Besides the painting, there were a lot of projects in this room that were total time-sucks. Like replacing the wall cabinet with the open shelving. Which meant that I had to finish the drywall behind the shelves (you can see it in this post). I’d never worked with drywall before, and I was able to figure it out thanks to internet tutorials, but it definitely took extra time to get the hang of it.
Another thing I’d never done was cut and install moldings. Guys, I don’t want to offend anyone, but cutting moldings sucks. You’ve gotta be super exact, and with a three-part molding (quarter-round, baseboard, and molding), I did a lot of running back and forth to my saw in the garage. It took waaaaay more time than I expected.
I also added extra work for myself with totally optional upgrades like this pan organizer that I built:
In order to even get to the point where I could add the organizer, I had to remove a shelf. But these cabinets weren’t built with adjustable shelves. I had to cut it in half with a jigsaw, bang on the shelf fragments with a mallet until I could get them out, then fill and repair the resulting slots in the wood. On the other hand, it makes accessing my baking sheets and pans so much easier. I basically just adapted this tutorial for my shelves, and if you’re handy and you like to bake, I’d totally recommend you make one, even if you have to butcher your cabinets to add it. This upgrade, along with the pull-out drawers and pull-out garbage can, has made our kitchen a lot more user-friendly.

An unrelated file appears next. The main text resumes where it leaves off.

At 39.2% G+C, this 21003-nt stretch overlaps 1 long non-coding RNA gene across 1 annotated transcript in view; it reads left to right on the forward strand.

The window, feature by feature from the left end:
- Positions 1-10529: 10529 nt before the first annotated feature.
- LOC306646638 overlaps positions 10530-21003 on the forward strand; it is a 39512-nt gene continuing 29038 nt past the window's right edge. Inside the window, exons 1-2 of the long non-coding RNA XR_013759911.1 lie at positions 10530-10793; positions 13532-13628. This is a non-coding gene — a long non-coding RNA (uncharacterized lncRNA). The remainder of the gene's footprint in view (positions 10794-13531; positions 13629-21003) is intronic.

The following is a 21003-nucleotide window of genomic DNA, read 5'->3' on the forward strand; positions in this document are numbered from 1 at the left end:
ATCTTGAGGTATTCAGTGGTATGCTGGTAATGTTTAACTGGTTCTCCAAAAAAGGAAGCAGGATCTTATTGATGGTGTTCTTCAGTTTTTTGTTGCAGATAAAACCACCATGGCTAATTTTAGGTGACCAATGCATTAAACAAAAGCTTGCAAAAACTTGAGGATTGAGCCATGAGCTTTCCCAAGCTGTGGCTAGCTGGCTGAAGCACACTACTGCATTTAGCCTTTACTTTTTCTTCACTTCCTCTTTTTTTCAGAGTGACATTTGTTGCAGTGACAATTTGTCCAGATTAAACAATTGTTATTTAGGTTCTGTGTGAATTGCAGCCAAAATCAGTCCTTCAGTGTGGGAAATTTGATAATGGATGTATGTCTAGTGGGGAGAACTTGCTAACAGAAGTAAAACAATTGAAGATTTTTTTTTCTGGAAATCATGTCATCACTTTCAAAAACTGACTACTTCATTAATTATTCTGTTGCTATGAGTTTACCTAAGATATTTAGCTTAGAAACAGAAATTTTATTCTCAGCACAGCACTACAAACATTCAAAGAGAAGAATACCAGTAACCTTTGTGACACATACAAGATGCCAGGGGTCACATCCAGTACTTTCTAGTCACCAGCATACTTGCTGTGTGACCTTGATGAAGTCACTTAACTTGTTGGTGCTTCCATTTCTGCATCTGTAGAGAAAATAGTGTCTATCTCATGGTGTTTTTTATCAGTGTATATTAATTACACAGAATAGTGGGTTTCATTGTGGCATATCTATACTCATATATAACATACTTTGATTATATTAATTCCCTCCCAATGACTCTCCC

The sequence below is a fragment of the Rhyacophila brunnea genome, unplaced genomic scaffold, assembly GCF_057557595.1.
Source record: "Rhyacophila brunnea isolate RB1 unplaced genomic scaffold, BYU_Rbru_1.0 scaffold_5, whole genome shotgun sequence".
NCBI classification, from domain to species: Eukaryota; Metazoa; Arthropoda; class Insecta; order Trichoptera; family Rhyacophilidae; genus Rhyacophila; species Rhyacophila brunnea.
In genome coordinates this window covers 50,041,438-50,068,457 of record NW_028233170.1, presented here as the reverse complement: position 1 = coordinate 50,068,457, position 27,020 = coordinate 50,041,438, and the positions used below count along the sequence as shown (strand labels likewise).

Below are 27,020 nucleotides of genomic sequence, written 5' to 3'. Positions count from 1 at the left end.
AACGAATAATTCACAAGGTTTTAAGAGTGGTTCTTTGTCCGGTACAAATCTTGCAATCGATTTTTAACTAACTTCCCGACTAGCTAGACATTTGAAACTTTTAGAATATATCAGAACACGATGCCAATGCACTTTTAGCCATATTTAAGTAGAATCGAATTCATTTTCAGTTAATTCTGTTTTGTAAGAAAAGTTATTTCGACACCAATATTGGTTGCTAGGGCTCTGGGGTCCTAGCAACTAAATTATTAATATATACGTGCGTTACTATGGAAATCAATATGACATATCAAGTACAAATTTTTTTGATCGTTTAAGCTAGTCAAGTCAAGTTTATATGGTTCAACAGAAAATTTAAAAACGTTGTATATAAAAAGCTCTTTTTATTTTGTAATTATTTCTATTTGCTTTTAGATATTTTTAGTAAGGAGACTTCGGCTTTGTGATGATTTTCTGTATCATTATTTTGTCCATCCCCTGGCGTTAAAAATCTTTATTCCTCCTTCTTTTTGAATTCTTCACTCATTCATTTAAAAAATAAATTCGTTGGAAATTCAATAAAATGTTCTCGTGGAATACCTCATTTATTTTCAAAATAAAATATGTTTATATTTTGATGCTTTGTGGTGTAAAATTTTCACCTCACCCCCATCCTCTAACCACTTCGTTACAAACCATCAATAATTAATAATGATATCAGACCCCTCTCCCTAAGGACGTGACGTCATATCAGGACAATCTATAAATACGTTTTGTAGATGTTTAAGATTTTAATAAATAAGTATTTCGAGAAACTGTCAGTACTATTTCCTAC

So, overall, a ton of work, but in the end we got a much more attractive and usable kitchen. Totally worth it, as far as I’m concerned. Steven and I both marvel over how much we love our kitchen now.
And now I can move on with my life, to new projects. Like what’s behind this mysterious* door:
*Not actually mysterious. It just leads to stairs that go down to our back door and basement. But before I’d even finished the kitchen, I started a new makeover project down there. I just couldn’t resist the thrill of ripping off dark wood paneling and old carpet. Stay tuned!
My name is Rachel and I live in wonderful Portland, OR. Transient Expression is about fashion, style, and DIY. I love to share craft projects, cute outfits, recipes, and inspiration for living a handmade life.